The drip-drip-dripping of the sink in the radiology room echoed loudly in my brain as I waited for the pathologist. I just had a biopsy done for two spots on my neck—one suspected to be cancerous. “A nodule,” my primary care physician had previously explained at my annual physical. The radiologist had comforted me, casually saying, “I wouldn’t worry, though. There’s only a ten to fifteen percent chance.”
a few minutes, I would be given my fate.
January 2017, I was diagnosed with thyroid cancer. I met my surgeon five months
later. “What you have is called a papillarycarcinoma,” he said. “Doesn’t cancer come from tumors?” I thought. I looked up some terms
in the National Cancer Institute’s Dictionary of Cancer
- nodule – A growth or lump that
may be malignant (cancer) or benign (not cancer)
- carcinoma – cancer that begins in
the skin or in tissues that line or cover internal organs
- tumor – an abnormal mass of
tissue that results when cells divide more than they should or do not die when
they should. Tumors may be benign (not cancer) or malignant (cancer). Also
The dictionary helped, but why weren’t these words explained to me by the doctors? It sounded like all the terms were being used interchangeably, and my brain was already feeling corrupted by the diagnosis—I was struggling to comprehend my diagnosis.
bewilderment grew as I tried to understand how the thyroid hormones, T3 and T4, worked together with thyroglobulin
(a biomarker), and the pituitary gland
located in the brain. I understood what hypothyroidism
meant, but only because I knew the symptoms of each, and would be able to tell
my doctor if I was experiencing any of them.
told by multiple doctors that I had the “good” type of cancer, and I
felt hopeless and quite stupid for asking them to repeat what they had just said,
or for asking them to explain a term or biological process in a different way.
Coincidentally, I had just started my fourth month of graduate school in a program focused on health communication—one of my first classes was writing for health communicators. That’s where I learned that, as of 2003, when the U.S. Department of Education measured health literacy of various populations across the country
- Only 53% had intermediate
health literacy, or “having the skills
necessary to perform moderately challenging activities.”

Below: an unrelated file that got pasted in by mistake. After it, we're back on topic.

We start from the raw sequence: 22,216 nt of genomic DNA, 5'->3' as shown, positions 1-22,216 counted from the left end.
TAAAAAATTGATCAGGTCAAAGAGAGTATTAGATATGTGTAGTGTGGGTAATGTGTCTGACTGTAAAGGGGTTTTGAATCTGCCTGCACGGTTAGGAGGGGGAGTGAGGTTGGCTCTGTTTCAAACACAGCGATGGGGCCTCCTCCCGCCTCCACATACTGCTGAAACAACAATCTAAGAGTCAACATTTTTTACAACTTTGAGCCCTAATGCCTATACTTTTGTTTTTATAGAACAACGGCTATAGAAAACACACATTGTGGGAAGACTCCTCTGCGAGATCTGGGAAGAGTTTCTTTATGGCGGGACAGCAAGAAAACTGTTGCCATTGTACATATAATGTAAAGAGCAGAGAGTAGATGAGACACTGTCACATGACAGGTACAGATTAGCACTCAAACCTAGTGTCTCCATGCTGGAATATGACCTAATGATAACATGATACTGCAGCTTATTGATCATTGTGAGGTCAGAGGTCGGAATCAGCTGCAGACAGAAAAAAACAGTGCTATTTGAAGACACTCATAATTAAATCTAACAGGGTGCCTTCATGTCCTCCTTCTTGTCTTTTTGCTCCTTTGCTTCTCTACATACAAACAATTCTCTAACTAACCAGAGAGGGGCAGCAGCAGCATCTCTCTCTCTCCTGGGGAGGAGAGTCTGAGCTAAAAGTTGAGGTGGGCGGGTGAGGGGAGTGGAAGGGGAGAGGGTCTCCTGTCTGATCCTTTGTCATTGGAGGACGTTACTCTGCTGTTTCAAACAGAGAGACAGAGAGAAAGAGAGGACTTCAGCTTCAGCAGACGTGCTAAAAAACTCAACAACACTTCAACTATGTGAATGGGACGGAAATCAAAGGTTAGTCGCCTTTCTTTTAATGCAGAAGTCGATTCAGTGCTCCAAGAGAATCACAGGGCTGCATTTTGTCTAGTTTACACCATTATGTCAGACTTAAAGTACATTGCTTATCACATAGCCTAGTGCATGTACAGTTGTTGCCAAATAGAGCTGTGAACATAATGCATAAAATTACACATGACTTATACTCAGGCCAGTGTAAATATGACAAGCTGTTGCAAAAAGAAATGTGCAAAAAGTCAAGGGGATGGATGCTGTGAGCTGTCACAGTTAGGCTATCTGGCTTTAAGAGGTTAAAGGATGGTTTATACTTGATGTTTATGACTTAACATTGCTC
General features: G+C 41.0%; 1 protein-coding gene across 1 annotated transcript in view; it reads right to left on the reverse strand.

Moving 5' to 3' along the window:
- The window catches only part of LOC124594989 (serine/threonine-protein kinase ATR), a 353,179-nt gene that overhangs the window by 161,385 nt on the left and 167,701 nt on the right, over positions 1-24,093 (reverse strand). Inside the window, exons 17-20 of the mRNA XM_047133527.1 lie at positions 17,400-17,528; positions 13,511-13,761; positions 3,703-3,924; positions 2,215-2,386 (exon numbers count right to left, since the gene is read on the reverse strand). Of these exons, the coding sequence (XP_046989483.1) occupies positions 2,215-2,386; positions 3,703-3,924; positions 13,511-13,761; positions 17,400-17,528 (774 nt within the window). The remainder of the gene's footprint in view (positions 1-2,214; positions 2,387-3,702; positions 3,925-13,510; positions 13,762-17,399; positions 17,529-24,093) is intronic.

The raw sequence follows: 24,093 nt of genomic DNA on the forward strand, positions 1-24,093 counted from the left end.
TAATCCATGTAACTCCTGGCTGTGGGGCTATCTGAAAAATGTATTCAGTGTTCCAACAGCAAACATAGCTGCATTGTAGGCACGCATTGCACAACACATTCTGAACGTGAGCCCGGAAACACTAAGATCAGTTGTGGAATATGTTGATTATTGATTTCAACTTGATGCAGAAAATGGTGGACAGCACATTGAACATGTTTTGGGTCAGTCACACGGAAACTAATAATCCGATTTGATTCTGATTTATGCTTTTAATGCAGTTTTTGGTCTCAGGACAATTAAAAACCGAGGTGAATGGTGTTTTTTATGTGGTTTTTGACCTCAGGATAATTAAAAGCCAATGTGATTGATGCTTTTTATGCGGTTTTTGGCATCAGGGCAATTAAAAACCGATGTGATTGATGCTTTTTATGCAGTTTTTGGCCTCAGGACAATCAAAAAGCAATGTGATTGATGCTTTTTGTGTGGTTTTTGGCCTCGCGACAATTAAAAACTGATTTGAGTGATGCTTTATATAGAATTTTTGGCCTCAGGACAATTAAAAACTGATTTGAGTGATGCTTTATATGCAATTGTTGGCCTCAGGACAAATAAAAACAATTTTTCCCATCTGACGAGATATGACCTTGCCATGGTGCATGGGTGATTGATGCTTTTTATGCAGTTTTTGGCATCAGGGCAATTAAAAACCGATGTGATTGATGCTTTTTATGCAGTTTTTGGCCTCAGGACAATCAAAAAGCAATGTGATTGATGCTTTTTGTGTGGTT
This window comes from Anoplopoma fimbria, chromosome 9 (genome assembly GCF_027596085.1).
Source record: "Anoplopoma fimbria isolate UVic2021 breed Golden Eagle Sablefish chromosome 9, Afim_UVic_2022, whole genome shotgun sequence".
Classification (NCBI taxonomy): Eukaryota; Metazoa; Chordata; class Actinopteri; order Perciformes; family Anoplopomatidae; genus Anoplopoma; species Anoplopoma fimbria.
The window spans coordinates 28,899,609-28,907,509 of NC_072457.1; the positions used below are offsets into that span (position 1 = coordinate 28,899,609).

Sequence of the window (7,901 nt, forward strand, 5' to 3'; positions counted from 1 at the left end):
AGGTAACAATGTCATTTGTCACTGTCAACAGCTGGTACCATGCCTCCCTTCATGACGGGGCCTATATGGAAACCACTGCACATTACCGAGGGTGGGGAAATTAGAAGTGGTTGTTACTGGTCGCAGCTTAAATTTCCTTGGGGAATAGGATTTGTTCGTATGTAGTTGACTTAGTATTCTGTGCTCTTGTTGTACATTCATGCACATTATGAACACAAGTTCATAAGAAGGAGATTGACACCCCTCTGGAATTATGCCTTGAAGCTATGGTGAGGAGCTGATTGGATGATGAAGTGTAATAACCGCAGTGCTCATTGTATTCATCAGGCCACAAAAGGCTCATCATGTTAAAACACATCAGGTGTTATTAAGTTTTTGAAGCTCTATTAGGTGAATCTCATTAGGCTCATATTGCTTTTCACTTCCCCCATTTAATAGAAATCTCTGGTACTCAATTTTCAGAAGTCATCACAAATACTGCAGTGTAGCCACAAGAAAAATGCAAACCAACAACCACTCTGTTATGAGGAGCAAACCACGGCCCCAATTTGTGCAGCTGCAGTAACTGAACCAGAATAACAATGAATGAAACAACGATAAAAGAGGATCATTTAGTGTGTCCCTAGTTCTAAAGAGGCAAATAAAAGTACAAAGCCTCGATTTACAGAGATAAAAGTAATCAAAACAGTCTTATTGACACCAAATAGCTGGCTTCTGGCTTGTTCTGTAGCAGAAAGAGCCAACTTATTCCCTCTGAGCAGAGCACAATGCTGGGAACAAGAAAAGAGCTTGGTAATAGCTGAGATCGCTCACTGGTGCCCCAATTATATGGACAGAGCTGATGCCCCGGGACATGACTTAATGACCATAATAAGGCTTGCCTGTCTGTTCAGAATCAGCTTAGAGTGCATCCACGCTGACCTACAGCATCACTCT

- 12% had proficient health literacy, or “skills necessary to perform more complex
and challenging literacy activities.”
- Which means that more than 40% of the population is only able to
understand the basics of their
gets worse for people living in poverty, the elderly, and racial minorities.
So how can we create health literacy equality among all populations?
answer lies with patient advocacy and patient empowerment.
The doctor-patient relationship has changed significantly—for the better. Where once a patient relied on their doctor for information, to learn about a condition or a symptom, today, patients are finding this information online—and bringing their knowledge to appointments. They’re asking questions about their health and treatment paths. Some are even looking for answers about things that the doctor may not have heard of…yet!
health care professional, are you:
- using terms that are patient-friendly or that are at grade
- using pictures or diagrams to simplify complex concepts?
- asking questions to make sure patients understand your
- explaining test results, documents, brochures, etc.?
Most importantly, are you taking the
time to listen to the patient’s concerns, and addressing them in a clear,
doctors and health care providers take time to engage with them, patients feel
more empowered to take charge of their health, and to become their own advocates.
When the fearful become fearless is when real change happens.
Experts by Experience is a collaboration
between Inspire and Mayo Clinic Connect, online support
communities for patients and caregivers. By sharing their stories, patients
and caregivers awaken, inform, and strengthen the capacity to partner in
their care. The stories also help clinicians and non-medical professionals in
health care implement patient-informed practices in their interactions and
communications, by uncovering opportunities for quality improvement. The series
showcases the value of shared experiences and features contributors from around
About the author: Carly Flumer was diagnosed with stage I papillary thyroid cancer at the age of 27. She recently received a Master’s degree in Health Communication from Boston University, and her Bachelor’s in Health Administration and Policy from George Mason University. As a result of her diagnosis, Carly looks to advocate for other cancer patients through education, research, and health literacy. Find her on Twitter at @carlyflumer.